In 2019, Panorama scaled our Student Success platform from 250,000 students across 300 schools to 2 million students across 5,700 schools. One of the biggest challenges during that growth was optimizing how we store and interact with all that data!
Panorama Student Success is an event-sourced system. This means that all changes in our domain are modeled as a strictly ordered series of events. The current state of any piece of the domain is determined by projecting these events into a read model. As opposed to something like a traditional ActiveRecord application, no changes can be made directly to the read model — changes are only made through events. This approach to modeling our domain gives us a tremendous amount of flexibility to change how we interpret events as our system grows and new features are added. In order to ensure that this flexibility is maintained we need to frequently make sure that all events can be re-projected with no issues. We have too many events to re-project all of them to generate a read model each time a web request is made. Instead we regenerate our read models every night and store them in PostgreSQL.
At Panorama we value being able to ship as quickly as possible so that we can learn as we go. Our engineering team has a “just in time” mentality to all the work we produce and scaling has been no different. At the end of 2018, we were storing each school’s read models in separate PostgreSQL tables. During a school’s regeneration each night, we created a new set of projection tables for that school, called behind tables. We populated these tables during the nightly regeneration process. When all events were projected, the behind tables became the new active read-side tables and we deleted the old active tables. When this was first implemented, we decided to use this multi-table model because we wanted the ability for one school to fail in regeneration without affecting all of the others, and this was the most straightforward approach. At any time we could have at most twice the number of tables per projection per school. At the end of 2018 we had about 30 read model projections, giving us between 9,000 and 10,000 total tables at any given time in our database. As we grew, this multi-table model meant that we’d have a lot of tables! In early 2019 as we were forecasting our student and school growth, we had a big question. What would happen to our database with 100,000+ tables?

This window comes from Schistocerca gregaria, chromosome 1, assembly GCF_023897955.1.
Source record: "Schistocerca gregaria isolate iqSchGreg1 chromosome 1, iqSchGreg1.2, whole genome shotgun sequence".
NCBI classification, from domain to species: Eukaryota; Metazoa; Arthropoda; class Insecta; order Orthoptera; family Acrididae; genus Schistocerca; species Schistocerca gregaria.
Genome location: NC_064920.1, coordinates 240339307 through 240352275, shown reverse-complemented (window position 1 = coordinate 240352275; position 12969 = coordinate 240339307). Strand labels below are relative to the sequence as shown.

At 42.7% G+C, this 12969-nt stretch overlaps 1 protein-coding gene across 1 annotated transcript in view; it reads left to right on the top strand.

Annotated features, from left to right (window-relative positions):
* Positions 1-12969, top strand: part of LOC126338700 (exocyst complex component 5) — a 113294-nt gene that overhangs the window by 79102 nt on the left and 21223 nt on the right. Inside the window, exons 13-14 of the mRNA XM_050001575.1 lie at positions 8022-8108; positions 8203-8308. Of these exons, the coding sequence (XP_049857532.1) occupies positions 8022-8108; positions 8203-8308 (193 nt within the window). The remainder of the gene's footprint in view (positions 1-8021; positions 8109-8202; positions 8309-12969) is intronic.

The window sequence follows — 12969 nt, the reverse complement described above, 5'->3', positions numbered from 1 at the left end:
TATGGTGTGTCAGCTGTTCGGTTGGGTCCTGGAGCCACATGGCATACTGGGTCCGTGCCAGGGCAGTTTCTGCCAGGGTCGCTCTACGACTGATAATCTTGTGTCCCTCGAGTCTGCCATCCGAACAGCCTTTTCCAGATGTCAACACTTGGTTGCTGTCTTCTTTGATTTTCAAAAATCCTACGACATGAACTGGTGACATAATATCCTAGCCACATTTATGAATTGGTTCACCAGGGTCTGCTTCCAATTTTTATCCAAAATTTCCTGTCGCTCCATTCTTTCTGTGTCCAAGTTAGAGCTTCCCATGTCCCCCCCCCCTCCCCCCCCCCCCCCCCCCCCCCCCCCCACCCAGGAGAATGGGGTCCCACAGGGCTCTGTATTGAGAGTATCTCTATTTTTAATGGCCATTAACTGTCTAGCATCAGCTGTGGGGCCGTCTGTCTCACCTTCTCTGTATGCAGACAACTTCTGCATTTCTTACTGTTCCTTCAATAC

When you make a query in PostgreSQL, the query planner determines the most efficient way for the query to be executed. Creating indexes on your tables in PostgreSQL is one strategy that makes querying certain dimensions of data more efficient. The query planner uses indexes like these and also considers details about how the query is built, like what tables are in a join and any aggregate functions or filters in the query to determine the query plan. The time it takes to return data from any query comprises both this planning time and the time to execute the query. After getting a better understanding of how the query planner works, we made a hypothesis that query planning time would grow as we added more tables, because there would be more things for the query planner to consider. Since overall query time would increase, we expected this to slow down all of our web requests.
A core value for our engineering team is to take time to verify an approach or test a hypothesis. When we are able to, we like to have data to back up our reasons for implementing things a certain way. Since there is no explicit limit to the number of tables PostgreSQL can support, we ran an experiment to see if we could mimic a future state to get a better understanding of what might happen with so many tables. In our experiment we created a number of fake schools with similar data to our current schools in our production-like test environment. Our hypothesis was that request times would grow so we ran load tests to simulate high web load, expecting to see an increase in total request times.
Hypothesis: Slow Web Requests